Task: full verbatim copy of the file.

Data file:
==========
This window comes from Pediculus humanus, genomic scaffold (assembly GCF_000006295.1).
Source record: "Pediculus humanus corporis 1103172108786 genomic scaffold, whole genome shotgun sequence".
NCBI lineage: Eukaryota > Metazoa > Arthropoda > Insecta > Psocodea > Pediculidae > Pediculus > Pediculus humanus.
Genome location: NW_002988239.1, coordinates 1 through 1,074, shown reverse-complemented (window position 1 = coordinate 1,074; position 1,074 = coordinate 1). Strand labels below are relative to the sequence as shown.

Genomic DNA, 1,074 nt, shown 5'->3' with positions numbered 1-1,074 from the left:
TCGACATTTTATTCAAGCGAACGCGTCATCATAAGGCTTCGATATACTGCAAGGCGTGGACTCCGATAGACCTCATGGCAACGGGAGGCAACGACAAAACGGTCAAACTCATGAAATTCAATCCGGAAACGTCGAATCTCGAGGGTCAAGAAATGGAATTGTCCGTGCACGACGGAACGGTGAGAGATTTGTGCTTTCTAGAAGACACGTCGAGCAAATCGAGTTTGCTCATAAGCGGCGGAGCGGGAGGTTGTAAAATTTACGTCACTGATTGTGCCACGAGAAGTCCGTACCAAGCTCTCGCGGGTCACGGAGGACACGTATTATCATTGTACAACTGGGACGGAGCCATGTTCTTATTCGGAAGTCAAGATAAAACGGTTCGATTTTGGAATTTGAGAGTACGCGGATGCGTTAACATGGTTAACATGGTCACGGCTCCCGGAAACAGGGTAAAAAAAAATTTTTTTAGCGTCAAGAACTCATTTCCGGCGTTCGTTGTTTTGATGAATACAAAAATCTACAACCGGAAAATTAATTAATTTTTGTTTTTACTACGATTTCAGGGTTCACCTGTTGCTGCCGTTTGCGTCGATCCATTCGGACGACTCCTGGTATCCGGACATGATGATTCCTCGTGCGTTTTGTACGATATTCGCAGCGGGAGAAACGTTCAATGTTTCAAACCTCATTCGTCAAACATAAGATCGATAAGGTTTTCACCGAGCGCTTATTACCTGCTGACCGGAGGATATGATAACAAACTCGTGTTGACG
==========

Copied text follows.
This window comes from Pediculus humanus, genomic scaffold (assembly GCF_000006295.1).
Source record: "Pediculus humanus corporis 1103172108786 genomic scaffold, whole genome shotgun sequence".
NCBI lineage: Eukaryota > Metazoa > Arthropoda > Insecta > Psocodea > Pediculidae > Pediculus > Pediculus humanus.
Genome location: NW_002988239.1, coordinates 1 through 1,074, shown reverse-complemented (window position 1 = coordinate 1,074; position 1,074 = coordinate 1). Strand labels below are relative to the sequence as shown.

Genomic DNA, 1,074 nt, shown 5'->3' with positions numbered 1-1,074 from the left:
TCGACATTTTATTCAAGCGAACGCGTCATCATAAGGCTTCGATATACTGCAAGGCGTGGACTCCGATAGACCTCATGGCAACGGGAGGCAACGACAAAACGGTCAAACTCATGAAATTCAATCCGGAAACGTCGAATCTCGAGGGTCAAGAAATGGAATTGTCCGTGCACGACGGAACGGTGAGAGATTTGTGCTTTCTAGAAGACACGTCGAGCAAATCGAGTTTGCTCATAAGCGGCGGAGCGGGAGGTTGTAAAATTTACGTCACTGATTGTGCCACGAGAAGTCCGTACCAAGCTCTCGCGGGTCACGGAGGACACGTATTATCATTGTACAACTGGGACGGAGCCATGTTCTTATTCGGAAGTCAAGATAAAACGGTTCGATTTTGGAATTTGAGAGTACGCGGATGCGTTAACATGGTTAACATGGTCACGGCTCCCGGAAACAGGGTAAAAAAAAATTTTTTTAGCGTCAAGAACTCATTTCCGGCGTTCGTTGTTTTGATGAATACAAAAATCTACAACCGGAAAATTAATTAATTTTTGTTTTTACTACGATTTCAGGGTTCACCTGTTGCTGCCGTTTGCGTCGATCCATTCGGACGACTCCTGGTATCCGGACATGATGATTCCTCGTGCGTTTTGTACGATATTCGCAGCGGGAGAAACGTTCAATGTTTCAAACCTCATTCGTCAAACATAAGATCGATAAGGTTTTCACCGAGCGCTTATTACCTGCTGACCGGAGGATATGATAACAAACTCGTGTTGACG